The US is facing more diverse array of threats than ever from a range of sources, outgoing National Security Advisor Susan Rice has said, noting that the Obama Administration built a new relationship with "emerging powers" like India to effectively address these challenges.
"Americans face a more diverse array of threats, from a more diverse range of sources, than ever. This includes everything from state actors such as Russia and North Korea to terrorists like ISIL, often enabled by new technologies," Rice told a Washington audience yesterday.
"It includes transnational threats that can reach our shores-climate change, epidemics like Ebola, or the illicit flow of drugs and weapons," she said at a day-long conference 'Passing the Baton' at the US Institute of Peace (USIP), a top American think-tank.
Rice said as a global leader and stakeholder, the US faces the challenge of upholding an international order strained by rising tensions among major global and regional powers and deep governance challenges within them.
"Russia continues to threaten the global order in Ukraine, in Syria, and through its efforts to interfere in democratic elections. China's assertiveness, most notably in the South China Sea, has tested whether the US-China relationship will be defined by our differences or by what we can achieve cooperatively," she said.
"Europe-buffeted by Brexit, economic uncertainty, refugee and migrant crisis and Russian aggression need American support now more than ever. Against this backdrop, as we've seen in the horrific tragedy in Syria, the Arab world will likely continue to struggle for stability perhaps for a generation or more," she said.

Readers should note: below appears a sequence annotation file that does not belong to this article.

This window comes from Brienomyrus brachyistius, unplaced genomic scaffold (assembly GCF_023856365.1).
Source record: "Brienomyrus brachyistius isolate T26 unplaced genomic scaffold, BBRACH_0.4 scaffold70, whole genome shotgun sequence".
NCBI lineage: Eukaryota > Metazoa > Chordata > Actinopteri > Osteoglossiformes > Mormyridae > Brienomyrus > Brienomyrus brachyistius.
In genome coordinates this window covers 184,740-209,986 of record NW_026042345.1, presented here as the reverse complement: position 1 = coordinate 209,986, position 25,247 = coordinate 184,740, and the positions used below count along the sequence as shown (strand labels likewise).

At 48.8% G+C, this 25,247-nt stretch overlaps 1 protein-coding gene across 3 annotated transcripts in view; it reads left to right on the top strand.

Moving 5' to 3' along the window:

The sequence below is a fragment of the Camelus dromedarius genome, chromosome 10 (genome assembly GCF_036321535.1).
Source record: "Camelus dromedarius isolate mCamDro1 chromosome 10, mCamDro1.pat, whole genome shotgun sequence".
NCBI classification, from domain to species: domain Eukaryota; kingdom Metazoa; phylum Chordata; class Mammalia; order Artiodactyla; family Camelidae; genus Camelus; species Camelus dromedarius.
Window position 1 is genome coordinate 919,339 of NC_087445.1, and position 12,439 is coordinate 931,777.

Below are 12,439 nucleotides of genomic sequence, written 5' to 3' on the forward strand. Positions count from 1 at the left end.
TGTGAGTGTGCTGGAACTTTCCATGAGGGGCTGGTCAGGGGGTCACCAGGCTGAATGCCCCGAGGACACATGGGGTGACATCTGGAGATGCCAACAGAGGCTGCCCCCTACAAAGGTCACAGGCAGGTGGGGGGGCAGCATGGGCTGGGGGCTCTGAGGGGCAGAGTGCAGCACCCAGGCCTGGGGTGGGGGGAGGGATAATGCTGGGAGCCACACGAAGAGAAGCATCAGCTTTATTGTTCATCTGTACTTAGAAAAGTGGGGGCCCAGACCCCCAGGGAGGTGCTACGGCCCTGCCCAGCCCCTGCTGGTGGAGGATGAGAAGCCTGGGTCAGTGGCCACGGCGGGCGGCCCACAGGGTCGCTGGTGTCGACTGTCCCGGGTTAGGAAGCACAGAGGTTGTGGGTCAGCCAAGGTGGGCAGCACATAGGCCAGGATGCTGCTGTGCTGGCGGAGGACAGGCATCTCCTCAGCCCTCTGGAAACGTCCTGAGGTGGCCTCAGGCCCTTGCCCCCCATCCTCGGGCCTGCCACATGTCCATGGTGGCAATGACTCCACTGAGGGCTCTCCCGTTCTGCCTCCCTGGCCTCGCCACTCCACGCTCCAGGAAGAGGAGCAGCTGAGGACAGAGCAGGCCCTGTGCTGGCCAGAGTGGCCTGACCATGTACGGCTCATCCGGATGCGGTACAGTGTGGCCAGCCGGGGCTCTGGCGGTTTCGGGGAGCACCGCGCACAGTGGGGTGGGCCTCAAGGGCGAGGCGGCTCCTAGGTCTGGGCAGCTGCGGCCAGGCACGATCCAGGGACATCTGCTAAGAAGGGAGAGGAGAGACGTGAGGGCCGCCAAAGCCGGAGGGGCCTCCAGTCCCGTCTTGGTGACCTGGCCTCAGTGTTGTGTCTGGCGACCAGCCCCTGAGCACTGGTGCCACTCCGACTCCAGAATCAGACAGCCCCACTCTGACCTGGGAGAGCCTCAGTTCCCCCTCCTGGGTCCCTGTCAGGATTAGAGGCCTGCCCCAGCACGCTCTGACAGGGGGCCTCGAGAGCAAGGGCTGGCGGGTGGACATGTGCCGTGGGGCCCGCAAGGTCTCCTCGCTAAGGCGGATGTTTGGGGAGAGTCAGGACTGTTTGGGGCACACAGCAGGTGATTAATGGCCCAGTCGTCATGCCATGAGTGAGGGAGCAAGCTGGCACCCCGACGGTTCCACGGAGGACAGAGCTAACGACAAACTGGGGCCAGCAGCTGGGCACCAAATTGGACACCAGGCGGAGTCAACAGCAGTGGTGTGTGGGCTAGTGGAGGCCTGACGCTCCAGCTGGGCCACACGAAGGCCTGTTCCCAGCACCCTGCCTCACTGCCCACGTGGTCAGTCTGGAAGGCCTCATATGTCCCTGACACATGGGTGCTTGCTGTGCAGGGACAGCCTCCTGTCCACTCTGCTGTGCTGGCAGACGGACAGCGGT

As the US continued its successful fight against terrorism, it also began its Asia-Pacific pivot.
"While managing our complex but increasingly durable relationship with China, we've strengthened cooperation with treaty allies like Japan, South Korea, and Australia; forged deeper partnerships with emerging powers like India and Indonesia; and intensified our support for regional institutions," she said.
"I saw the potential in these new relationships during US President Barack Obama's historic trips to Myanmar, Laos, and Vietnam," she added.
Rice said as a key part of this Asia Pacific rebalance, Obama fought to set rules of the road for trade that ensure fair competition, protect the environment and raise labour standards through the Trans-Pacific Partnership.
"If we don't define these rules of the road, others will. China is already pursuing its own regional trade agreement, with lower standards and fewer protections. Failure to move forward on TPP is eroding American regional leadership and credibility, with China standing to gain strategically and economically," she warned.
The US must protect itself and the international order it has helped build, without subordinating its values or abandoning the alliances, partnerships and cooperation that have yielded unprecedented global prosperity and progress, she said.
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